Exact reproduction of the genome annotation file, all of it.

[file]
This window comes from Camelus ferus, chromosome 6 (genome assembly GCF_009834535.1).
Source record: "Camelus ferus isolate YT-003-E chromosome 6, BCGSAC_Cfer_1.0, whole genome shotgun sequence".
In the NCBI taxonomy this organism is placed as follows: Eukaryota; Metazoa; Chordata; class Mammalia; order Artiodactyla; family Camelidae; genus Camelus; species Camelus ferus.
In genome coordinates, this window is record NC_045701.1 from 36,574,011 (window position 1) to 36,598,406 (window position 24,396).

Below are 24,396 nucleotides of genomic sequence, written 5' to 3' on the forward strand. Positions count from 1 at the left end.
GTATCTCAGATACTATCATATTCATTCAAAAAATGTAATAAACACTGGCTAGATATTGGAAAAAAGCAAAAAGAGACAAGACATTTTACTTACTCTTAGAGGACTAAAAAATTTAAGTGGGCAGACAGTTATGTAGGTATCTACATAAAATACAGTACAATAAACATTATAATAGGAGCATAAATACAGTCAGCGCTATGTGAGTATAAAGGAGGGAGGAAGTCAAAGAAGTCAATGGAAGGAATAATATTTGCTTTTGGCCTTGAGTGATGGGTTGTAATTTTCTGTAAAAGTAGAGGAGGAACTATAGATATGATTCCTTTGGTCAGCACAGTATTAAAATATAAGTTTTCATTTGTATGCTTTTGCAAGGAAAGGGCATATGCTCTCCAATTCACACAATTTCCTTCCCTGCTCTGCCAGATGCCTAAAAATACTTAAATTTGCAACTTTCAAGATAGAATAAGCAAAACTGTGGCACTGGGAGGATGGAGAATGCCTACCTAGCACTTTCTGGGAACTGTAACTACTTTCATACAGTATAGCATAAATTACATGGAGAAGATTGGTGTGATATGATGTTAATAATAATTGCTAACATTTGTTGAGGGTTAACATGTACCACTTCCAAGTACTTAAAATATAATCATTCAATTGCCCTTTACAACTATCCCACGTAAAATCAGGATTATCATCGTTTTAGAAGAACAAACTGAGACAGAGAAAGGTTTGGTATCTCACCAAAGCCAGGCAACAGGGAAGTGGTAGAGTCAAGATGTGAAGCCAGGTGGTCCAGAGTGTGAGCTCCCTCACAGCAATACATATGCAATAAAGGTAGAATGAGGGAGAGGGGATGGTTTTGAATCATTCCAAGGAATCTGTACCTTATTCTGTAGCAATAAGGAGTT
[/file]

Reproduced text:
This window comes from Camelus ferus, chromosome 6 (genome assembly GCF_009834535.1).
Source record: "Camelus ferus isolate YT-003-E chromosome 6, BCGSAC_Cfer_1.0, whole genome shotgun sequence".
In the NCBI taxonomy this organism is placed as follows: Eukaryota; Metazoa; Chordata; class Mammalia; order Artiodactyla; family Camelidae; genus Camelus; species Camelus ferus.
In genome coordinates, this window is record NC_045701.1 from 36,574,011 (window position 1) to 36,598,406 (window position 24,396).

Below are 24,396 nucleotides of genomic sequence, written 5' to 3' on the forward strand. Positions count from 1 at the left end.
GTATCTCAGATACTATCATATTCATTCAAAAAATGTAATAAACACTGGCTAGATATTGGAAAAAAGCAAAAAGAGACAAGACATTTTACTTACTCTTAGAGGACTAAAAAATTTAAGTGGGCAGACAGTTATGTAGGTATCTACATAAAATACAGTACAATAAACATTATAATAGGAGCATAAATACAGTCAGCGCTATGTGAGTATAAAGGAGGGAGGAAGTCAAAGAAGTCAATGGAAGGAATAATATTTGCTTTTGGCCTTGAGTGATGGGTTGTAATTTTCTGTAAAAGTAGAGGAGGAACTATAGATATGATTCCTTTGGTCAGCACAGTATTAAAATATAAGTTTTCATTTGTATGCTTTTGCAAGGAAAGGGCATATGCTCTCCAATTCACACAATTTCCTTCCCTGCTCTGCCAGATGCCTAAAAATACTTAAATTTGCAACTTTCAAGATAGAATAAGCAAAACTGTGGCACTGGGAGGATGGAGAATGCCTACCTAGCACTTTCTGGGAACTGTAACTACTTTCATACAGTATAGCATAAATTACATGGAGAAGATTGGTGTGATATGATGTTAATAATAATTGCTAACATTTGTTGAGGGTTAACATGTACCACTTCCAAGTACTTAAAATATAATCATTCAATTGCCCTTTACAACTATCCCACGTAAAATCAGGATTATCATCGTTTTAGAAGAACAAACTGAGACAGAGAAAGGTTTGGTATCTCACCAAAGCCAGGCAACAGGGAAGTGGTAGAGTCAAGATGTGAAGCCAGGTGGTCCAGAGTGTGAGCTCCCTCACAGCAATACATATGCAATAAAGGTAGAATGAGGGAGAGGGGATGGTTTTGAATCATTCCAAGGAATCTGTACCTTATTCTGTAGCAATAAGGAGTT